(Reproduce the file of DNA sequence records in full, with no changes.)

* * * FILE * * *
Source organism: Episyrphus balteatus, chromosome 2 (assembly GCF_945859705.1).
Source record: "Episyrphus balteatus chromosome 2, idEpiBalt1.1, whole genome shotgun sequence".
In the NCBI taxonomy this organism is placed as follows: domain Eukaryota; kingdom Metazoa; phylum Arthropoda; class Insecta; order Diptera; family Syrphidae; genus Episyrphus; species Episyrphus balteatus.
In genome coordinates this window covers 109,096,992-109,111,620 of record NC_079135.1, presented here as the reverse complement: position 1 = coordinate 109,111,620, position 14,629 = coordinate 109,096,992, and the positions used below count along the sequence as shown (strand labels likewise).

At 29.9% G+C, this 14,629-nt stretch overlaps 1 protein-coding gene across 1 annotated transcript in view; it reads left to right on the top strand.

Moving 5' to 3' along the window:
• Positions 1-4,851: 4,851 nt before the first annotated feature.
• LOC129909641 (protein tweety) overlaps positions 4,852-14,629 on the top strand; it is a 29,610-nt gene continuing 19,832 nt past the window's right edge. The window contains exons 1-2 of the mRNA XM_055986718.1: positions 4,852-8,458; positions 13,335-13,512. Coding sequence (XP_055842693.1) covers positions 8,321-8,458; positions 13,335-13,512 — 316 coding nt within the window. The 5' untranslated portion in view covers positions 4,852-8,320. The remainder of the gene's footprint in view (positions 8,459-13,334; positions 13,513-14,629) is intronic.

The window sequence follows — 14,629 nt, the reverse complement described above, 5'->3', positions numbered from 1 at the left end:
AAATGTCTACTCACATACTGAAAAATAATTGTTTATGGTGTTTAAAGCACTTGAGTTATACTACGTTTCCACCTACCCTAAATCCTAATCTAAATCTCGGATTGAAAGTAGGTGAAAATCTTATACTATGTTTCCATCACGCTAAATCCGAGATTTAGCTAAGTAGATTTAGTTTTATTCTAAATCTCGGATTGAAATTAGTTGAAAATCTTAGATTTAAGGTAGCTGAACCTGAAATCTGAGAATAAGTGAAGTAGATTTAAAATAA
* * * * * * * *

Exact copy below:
Source organism: Episyrphus balteatus, chromosome 2 (assembly GCF_945859705.1).
Source record: "Episyrphus balteatus chromosome 2, idEpiBalt1.1, whole genome shotgun sequence".
In the NCBI taxonomy this organism is placed as follows: domain Eukaryota; kingdom Metazoa; phylum Arthropoda; class Insecta; order Diptera; family Syrphidae; genus Episyrphus; species Episyrphus balteatus.
In genome coordinates this window covers 109,096,992-109,111,620 of record NC_079135.1, presented here as the reverse complement: position 1 = coordinate 109,111,620, position 14,629 = coordinate 109,096,992, and the positions used below count along the sequence as shown (strand labels likewise).

At 29.9% G+C, this 14,629-nt stretch overlaps 1 protein-coding gene across 1 annotated transcript in view; it reads left to right on the top strand.

Moving 5' to 3' along the window:
• Positions 1-4,851: 4,851 nt before the first annotated feature.
• LOC129909641 (protein tweety) overlaps positions 4,852-14,629 on the top strand; it is a 29,610-nt gene continuing 19,832 nt past the window's right edge. The window contains exons 1-2 of the mRNA XM_055986718.1: positions 4,852-8,458; positions 13,335-13,512. Coding sequence (XP_055842693.1) covers positions 8,321-8,458; positions 13,335-13,512 — 316 coding nt within the window. The 5' untranslated portion in view covers positions 4,852-8,320. The remainder of the gene's footprint in view (positions 8,459-13,334; positions 13,513-14,629) is intronic.

The window sequence follows — 14,629 nt, the reverse complement described above, 5'->3', positions numbered from 1 at the left end:
AAATGTCTACTCACATACTGAAAAATAATTGTTTATGGTGTTTAAAGCACTTGAGTTATACTACGTTTCCACCTACCCTAAATCCTAATCTAAATCTCGGATTGAAAGTAGGTGAAAATCTTATACTATGTTTCCATCACGCTAAATCCGAGATTTAGCTAAGTAGATTTAGTTTTATTCTAAATCTCGGATTGAAATTAGTTGAAAATCTTAGATTTAAGGTAGCTGAACCTGAAATCTGAGAATAAGTGAAGTAGATTTAAAATAA